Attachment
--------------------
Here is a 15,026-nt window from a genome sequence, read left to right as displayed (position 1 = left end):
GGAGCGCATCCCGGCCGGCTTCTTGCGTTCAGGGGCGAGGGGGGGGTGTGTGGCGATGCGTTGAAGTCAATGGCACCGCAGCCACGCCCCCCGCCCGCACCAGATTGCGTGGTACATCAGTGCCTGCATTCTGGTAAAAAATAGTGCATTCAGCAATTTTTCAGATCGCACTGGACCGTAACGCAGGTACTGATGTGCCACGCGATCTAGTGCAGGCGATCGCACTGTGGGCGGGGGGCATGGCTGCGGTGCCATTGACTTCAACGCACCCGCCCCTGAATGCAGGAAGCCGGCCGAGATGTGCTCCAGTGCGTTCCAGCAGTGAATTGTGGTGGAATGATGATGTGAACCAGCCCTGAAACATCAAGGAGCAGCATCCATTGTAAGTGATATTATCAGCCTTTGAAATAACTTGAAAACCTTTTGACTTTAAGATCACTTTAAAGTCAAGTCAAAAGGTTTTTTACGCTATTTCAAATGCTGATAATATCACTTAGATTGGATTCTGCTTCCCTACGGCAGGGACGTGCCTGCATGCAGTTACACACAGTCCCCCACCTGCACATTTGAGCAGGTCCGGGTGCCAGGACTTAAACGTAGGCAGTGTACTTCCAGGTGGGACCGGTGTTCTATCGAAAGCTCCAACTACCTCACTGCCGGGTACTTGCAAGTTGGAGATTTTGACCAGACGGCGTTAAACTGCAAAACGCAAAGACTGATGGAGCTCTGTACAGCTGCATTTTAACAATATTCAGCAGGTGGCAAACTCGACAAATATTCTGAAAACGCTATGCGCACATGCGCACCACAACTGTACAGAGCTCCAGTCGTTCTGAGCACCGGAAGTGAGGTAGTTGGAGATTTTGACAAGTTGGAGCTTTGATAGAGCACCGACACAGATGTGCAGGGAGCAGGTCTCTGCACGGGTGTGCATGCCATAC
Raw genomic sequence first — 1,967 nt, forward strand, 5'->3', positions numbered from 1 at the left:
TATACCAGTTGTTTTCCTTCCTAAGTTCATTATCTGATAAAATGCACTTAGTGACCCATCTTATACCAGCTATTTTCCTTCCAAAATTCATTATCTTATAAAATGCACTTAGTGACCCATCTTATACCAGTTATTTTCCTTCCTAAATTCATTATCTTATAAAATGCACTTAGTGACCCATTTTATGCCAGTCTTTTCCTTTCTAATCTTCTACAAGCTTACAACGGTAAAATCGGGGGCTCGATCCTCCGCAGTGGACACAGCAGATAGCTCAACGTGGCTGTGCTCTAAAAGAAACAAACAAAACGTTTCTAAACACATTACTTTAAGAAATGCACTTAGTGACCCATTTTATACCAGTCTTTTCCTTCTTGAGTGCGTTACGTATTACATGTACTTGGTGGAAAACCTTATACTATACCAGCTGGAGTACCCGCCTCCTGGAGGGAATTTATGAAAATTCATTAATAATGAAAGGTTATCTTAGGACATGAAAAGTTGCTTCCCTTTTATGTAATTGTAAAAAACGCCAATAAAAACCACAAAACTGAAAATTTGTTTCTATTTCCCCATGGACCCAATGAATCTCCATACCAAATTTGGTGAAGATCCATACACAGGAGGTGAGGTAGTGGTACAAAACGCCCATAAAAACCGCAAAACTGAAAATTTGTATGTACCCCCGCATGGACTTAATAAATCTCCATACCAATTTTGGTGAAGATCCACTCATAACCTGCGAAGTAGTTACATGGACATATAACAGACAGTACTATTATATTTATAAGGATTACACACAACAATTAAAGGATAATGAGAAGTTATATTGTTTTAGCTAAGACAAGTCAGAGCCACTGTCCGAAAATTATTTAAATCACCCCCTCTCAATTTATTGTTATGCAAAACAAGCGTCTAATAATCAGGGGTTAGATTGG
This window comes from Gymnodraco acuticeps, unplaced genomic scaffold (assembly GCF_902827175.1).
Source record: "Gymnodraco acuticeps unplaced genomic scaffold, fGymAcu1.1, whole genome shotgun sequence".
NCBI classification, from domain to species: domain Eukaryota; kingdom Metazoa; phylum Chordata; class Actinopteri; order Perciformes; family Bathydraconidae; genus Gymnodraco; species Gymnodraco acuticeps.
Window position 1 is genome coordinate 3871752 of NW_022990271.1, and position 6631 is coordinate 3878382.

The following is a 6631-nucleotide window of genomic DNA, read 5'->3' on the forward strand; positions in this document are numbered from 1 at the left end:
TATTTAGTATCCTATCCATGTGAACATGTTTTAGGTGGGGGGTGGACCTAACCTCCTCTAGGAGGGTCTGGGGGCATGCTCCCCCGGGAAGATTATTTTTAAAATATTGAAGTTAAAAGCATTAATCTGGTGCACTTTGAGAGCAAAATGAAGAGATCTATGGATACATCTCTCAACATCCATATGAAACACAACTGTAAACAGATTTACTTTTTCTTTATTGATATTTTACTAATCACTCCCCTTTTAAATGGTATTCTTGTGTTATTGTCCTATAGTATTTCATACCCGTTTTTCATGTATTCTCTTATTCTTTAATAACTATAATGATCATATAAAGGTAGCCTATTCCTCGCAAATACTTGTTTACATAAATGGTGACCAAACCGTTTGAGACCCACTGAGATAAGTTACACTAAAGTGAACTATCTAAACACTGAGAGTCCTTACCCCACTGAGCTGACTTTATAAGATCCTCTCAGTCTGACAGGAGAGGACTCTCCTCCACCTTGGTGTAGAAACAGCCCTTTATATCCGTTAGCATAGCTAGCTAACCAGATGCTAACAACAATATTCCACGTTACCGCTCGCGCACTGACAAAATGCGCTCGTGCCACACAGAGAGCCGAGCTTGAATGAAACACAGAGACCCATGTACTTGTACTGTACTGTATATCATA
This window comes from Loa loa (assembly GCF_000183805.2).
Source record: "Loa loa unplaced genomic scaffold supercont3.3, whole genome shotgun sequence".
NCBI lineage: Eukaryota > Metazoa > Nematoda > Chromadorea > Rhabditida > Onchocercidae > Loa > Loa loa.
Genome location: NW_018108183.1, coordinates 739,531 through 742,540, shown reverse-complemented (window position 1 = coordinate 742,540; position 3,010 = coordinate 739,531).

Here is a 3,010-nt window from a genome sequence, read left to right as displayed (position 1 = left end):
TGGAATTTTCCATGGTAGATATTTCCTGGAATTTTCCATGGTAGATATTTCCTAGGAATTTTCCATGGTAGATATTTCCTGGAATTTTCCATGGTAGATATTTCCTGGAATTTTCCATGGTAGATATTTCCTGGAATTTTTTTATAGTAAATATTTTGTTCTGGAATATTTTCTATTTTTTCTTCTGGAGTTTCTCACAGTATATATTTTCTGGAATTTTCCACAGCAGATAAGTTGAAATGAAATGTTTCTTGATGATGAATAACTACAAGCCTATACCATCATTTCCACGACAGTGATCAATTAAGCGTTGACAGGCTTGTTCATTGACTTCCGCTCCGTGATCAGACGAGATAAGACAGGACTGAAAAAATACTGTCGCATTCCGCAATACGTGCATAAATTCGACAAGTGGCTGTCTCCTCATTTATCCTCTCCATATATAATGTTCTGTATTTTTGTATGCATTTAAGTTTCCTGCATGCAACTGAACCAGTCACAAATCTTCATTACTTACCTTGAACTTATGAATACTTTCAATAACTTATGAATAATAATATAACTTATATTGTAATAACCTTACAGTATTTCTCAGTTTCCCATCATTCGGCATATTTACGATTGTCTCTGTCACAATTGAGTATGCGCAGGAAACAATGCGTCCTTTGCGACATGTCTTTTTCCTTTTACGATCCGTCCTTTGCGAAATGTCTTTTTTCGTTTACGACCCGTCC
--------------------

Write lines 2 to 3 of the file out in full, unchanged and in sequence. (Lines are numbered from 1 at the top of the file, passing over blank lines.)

GGAGCGCATCCCGGCCGGCTTCTTGCGTTCAGGGGCGAGGGGGGGGTGTGTGGCGATGCGTTGAAGTCAATGGCACCGCAGCCACGCCCCCCGCCCGCACCAGATTGCGTGGTACATCAGTGCCTGCATTCTGGTAAAAAATAGTGCATTCAGCAATTTTTCAGATCGCACTGGACCGTAACGCAGGTACTGATGTGCCACGCGATCTAGTGCAGGCGATCGCACTGTGGGCGGGGGGCATGGCTGCGGTGCCATTGACTTCAACGCACCCGCCCCTGAATGCAGGAAGCCGGCCGAGATGTGCTCCAGTGCGTTCCAGCAGTGAATTGTGGTGGAATGATGATGTGAACCAGCCCTGAAACATCAAGGAGCAGCATCCATTGTAAGTGATATTATCAGCCTTTGAAATAACTTGAAAACCTTTTGACTTTAAGATCACTTTAAAGTCAAGTCAAAAGGTTTTTTACGCTATTTCAAATGCTGATAATATCACTTAGATTGGATTCTGCTTCCCTACGGCAGGGACGTGCCTGCATGCAGTTACACACAGTCCCCCACCTGCACATTTGAGCAGGTCCGGGTGCCAGGACTTAAACGTAGGCAGTGTACTTCCAGGTGGGACCGGTGTTCTATCGAAAGCTCCAACTACCTCACTGCCGGGTACTTGCAAGTTGGAGATTTTGACCAGACGGCGTTAAACTGCAAAACGCAAAGACTGATGGAGCTCTGTACAGCTGCATTTTAACAATATTCAGCAGGTGGCAAACTCGACAAATATTCTGAAAACGCTATGCGCACATGCGCACCACAACTGTACAGAGCTCCAGTCGTTCTGAGCACCGGAAGTGAGGTAGTTGGAGATTTTGACAAGTTGGAGCTTTGATAGAGCACCGACACAGATGTGCAGGGAGCAGGTCTCTGCACGGGTGTGCATGCCATAC
Raw genomic sequence first — 1,967 nt, forward strand, 5'->3', positions numbered from 1 at the left: